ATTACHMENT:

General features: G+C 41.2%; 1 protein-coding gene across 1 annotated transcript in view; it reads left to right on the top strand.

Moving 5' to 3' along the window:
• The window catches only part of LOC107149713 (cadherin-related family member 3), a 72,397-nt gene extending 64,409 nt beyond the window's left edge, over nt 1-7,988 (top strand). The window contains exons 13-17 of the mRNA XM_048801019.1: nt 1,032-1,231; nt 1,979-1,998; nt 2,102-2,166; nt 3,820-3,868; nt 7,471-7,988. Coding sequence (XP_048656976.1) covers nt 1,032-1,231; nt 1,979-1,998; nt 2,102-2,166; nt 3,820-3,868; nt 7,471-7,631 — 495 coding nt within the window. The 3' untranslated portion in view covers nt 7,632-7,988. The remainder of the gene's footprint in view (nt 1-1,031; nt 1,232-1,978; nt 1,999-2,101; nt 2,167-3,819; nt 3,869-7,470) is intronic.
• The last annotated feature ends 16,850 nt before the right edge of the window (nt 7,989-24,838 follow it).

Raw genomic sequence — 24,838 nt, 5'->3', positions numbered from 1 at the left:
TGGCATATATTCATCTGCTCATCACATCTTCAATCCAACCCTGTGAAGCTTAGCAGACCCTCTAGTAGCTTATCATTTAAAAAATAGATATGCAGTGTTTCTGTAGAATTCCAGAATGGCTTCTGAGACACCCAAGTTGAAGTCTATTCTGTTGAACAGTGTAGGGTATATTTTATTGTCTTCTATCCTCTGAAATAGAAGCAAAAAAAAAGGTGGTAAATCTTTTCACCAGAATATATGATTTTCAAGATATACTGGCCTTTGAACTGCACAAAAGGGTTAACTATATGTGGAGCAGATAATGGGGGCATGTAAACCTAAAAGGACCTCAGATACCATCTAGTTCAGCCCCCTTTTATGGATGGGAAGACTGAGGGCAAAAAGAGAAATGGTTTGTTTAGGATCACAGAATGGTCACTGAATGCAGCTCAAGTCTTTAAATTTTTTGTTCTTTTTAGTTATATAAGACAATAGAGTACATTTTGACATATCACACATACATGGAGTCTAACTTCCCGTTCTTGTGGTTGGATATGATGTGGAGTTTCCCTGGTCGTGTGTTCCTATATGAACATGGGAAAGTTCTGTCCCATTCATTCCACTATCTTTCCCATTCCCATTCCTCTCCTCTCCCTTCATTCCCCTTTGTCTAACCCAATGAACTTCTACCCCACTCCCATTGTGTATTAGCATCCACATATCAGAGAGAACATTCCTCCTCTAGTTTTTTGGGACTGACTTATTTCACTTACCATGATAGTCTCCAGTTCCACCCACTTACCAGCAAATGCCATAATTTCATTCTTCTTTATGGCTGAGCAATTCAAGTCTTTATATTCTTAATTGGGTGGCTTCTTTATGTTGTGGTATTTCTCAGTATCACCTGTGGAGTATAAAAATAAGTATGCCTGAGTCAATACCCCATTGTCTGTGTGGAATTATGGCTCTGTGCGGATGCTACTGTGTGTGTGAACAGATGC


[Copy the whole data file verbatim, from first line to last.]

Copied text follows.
General features: G+C 41.2%; 1 protein-coding gene across 1 annotated transcript in view; it reads left to right on the top strand.

Moving 5' to 3' along the window:
• The window catches only part of LOC107149713 (cadherin-related family member 3), a 72,397-nt gene extending 64,409 nt beyond the window's left edge, over nt 1-7,988 (top strand). The window contains exons 13-17 of the mRNA XM_048801019.1: nt 1,032-1,231; nt 1,979-1,998; nt 2,102-2,166; nt 3,820-3,868; nt 7,471-7,988. Coding sequence (XP_048656976.1) covers nt 1,032-1,231; nt 1,979-1,998; nt 2,102-2,166; nt 3,820-3,868; nt 7,471-7,631 — 495 coding nt within the window. The 3' untranslated portion in view covers nt 7,632-7,988. The remainder of the gene's footprint in view (nt 1-1,031; nt 1,232-1,978; nt 1,999-2,101; nt 2,167-3,819; nt 3,869-7,470) is intronic.
• The last annotated feature ends 16,850 nt before the right edge of the window (nt 7,989-24,838 follow it).

Raw genomic sequence — 24,838 nt, 5'->3', positions numbered from 1 at the left:
TGGCATATATTCATCTGCTCATCACATCTTCAATCCAACCCTGTGAAGCTTAGCAGACCCTCTAGTAGCTTATCATTTAAAAAATAGATATGCAGTGTTTCTGTAGAATTCCAGAATGGCTTCTGAGACACCCAAGTTGAAGTCTATTCTGTTGAACAGTGTAGGGTATATTTTATTGTCTTCTATCCTCTGAAATAGAAGCAAAAAAAAAGGTGGTAAATCTTTTCACCAGAATATATGATTTTCAAGATATACTGGCCTTTGAACTGCACAAAAGGGTTAACTATATGTGGAGCAGATAATGGGGGCATGTAAACCTAAAAGGACCTCAGATACCATCTAGTTCAGCCCCCTTTTATGGATGGGAAGACTGAGGGCAAAAAGAGAAATGGTTTGTTTAGGATCACAGAATGGTCACTGAATGCAGCTCAAGTCTTTAAATTTTTTGTTCTTTTTAGTTATATAAGACAATAGAGTACATTTTGACATATCACACATACATGGAGTCTAACTTCCCGTTCTTGTGGTTGGATATGATGTGGAGTTTCCCTGGTCGTGTGTTCCTATATGAACATGGGAAAGTTCTGTCCCATTCATTCCACTATCTTTCCCATTCCCATTCCTCTCCTCTCCCTTCATTCCCCTTTGTCTAACCCAATGAACTTCTACCCCACTCCCATTGTGTATTAGCATCCACATATCAGAGAGAACATTCCTCCTCTAGTTTTTTGGGACTGACTTATTTCACTTACCATGATAGTCTCCAGTTCCACCCACTTACCAGCAAATGCCATAATTTCATTCTTCTTTATGGCTGAGCAATTCAAGTCTTTATATTCTTAATTGGGTGGCTTCTTTATGTTGTGGTATTTCTCAGTATCACCTGTGGAGTATAAAAATAAGTATGCCTGAGTCAATACCCCATTGTCTGTGTGGAATTATGGCTCTGTGCGGATGCTACTGTGTGTGTGAACAGATGC